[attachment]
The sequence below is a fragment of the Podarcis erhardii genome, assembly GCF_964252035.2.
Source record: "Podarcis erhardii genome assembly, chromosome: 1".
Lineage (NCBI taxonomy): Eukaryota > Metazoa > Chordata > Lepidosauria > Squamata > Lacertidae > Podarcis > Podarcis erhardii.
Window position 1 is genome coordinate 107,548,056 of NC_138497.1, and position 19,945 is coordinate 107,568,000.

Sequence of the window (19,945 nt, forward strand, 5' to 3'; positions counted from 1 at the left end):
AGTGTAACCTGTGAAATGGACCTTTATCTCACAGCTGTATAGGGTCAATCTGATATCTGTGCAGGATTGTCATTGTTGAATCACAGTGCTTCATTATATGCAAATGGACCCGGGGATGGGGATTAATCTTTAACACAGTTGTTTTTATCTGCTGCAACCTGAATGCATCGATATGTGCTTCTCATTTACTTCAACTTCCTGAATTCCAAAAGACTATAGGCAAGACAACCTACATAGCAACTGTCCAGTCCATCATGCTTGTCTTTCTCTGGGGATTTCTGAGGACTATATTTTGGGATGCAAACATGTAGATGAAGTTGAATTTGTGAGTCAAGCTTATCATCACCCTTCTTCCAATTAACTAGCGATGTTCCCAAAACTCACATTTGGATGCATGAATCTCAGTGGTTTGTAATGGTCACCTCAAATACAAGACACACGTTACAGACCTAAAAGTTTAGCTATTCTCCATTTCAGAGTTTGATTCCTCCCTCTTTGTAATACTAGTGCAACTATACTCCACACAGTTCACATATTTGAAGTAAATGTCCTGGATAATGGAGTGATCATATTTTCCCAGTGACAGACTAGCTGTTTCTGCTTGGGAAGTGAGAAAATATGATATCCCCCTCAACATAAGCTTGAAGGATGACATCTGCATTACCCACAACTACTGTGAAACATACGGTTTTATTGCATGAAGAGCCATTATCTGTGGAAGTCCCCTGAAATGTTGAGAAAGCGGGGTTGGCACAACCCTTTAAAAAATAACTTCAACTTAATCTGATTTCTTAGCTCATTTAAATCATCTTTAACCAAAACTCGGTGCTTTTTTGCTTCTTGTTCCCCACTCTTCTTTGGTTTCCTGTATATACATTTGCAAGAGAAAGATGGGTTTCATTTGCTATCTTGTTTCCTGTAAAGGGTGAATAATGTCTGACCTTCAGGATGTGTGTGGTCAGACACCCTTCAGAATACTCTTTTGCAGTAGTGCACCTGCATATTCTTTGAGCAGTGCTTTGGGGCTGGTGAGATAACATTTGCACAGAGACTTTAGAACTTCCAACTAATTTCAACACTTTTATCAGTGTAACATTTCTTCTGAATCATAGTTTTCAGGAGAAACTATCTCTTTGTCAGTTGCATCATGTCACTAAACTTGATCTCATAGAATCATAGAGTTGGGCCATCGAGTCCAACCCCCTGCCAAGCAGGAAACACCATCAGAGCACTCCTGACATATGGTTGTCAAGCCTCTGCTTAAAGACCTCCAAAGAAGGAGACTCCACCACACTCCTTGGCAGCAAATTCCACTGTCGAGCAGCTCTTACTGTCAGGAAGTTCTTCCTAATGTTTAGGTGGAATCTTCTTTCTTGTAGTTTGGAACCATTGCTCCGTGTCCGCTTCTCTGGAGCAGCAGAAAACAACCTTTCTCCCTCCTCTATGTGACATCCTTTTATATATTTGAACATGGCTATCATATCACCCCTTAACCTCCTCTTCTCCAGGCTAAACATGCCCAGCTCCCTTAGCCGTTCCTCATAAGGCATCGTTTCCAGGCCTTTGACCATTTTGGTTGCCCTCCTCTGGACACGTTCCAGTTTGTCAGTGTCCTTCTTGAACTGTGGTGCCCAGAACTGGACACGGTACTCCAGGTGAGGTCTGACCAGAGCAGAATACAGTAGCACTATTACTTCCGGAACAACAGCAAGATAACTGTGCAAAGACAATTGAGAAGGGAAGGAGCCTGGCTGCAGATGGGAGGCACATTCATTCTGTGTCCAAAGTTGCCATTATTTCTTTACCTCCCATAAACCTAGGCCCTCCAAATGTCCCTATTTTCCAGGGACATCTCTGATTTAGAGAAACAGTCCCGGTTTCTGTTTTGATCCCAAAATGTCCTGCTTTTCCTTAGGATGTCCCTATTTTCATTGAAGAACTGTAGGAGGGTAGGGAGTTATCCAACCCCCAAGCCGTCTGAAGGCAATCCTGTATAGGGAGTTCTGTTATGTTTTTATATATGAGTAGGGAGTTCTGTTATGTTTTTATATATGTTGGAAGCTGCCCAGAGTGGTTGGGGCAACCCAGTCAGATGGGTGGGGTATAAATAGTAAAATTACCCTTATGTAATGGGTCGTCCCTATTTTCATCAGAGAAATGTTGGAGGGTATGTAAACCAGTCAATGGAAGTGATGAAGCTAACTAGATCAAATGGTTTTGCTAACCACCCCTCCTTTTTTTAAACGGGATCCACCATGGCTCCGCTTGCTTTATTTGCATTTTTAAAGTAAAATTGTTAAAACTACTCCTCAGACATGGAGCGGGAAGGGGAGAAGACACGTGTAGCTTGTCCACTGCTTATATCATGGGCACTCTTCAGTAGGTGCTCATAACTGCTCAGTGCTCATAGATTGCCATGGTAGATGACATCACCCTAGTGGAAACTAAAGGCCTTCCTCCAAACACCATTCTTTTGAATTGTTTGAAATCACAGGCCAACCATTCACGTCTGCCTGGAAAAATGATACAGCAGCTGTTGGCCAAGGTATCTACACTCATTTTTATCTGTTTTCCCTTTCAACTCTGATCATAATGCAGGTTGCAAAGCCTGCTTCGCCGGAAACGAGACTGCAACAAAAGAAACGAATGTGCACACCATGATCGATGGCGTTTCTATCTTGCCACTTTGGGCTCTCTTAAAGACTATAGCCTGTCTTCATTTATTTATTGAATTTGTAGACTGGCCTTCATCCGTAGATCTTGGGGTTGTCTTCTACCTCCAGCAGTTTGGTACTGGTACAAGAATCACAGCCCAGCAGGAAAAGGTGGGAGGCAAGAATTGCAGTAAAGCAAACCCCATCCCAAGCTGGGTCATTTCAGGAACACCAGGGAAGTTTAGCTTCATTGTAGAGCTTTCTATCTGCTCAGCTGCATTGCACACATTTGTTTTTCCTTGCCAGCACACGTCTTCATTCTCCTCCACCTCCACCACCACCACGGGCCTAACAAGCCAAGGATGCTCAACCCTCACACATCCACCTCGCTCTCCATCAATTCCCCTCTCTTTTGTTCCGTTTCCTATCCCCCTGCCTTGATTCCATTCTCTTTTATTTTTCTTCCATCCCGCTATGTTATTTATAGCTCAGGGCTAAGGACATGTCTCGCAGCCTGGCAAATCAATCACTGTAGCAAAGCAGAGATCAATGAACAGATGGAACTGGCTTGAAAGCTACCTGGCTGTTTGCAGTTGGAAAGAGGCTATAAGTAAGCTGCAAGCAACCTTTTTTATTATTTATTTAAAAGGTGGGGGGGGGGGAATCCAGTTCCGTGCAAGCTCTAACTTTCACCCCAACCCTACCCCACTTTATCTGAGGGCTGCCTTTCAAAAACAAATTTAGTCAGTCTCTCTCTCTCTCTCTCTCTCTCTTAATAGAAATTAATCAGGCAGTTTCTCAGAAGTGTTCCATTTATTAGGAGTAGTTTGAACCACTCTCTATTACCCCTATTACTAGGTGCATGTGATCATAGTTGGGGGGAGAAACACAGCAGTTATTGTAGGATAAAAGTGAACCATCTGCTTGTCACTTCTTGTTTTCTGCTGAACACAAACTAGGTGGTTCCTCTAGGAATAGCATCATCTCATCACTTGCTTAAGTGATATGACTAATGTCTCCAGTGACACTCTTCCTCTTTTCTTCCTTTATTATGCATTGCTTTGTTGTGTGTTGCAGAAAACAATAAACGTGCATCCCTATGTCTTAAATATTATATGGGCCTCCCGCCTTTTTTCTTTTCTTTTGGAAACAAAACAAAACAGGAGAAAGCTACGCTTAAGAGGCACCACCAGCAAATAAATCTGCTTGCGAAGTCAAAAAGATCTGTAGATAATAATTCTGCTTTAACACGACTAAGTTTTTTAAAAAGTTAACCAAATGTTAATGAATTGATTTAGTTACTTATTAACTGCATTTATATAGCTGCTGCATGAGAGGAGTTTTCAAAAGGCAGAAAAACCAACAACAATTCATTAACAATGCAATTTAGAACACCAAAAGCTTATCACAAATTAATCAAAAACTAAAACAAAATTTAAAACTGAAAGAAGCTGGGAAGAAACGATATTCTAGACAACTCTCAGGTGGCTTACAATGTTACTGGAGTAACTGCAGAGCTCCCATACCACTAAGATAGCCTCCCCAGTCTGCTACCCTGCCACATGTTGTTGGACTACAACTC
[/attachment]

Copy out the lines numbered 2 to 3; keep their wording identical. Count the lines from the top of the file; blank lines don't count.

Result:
Source record: "Podarcis erhardii genome assembly, chromosome: 1".
Lineage (NCBI taxonomy): Eukaryota > Metazoa > Chordata > Lepidosauria > Squamata > Lacertidae > Podarcis > Podarcis erhardii.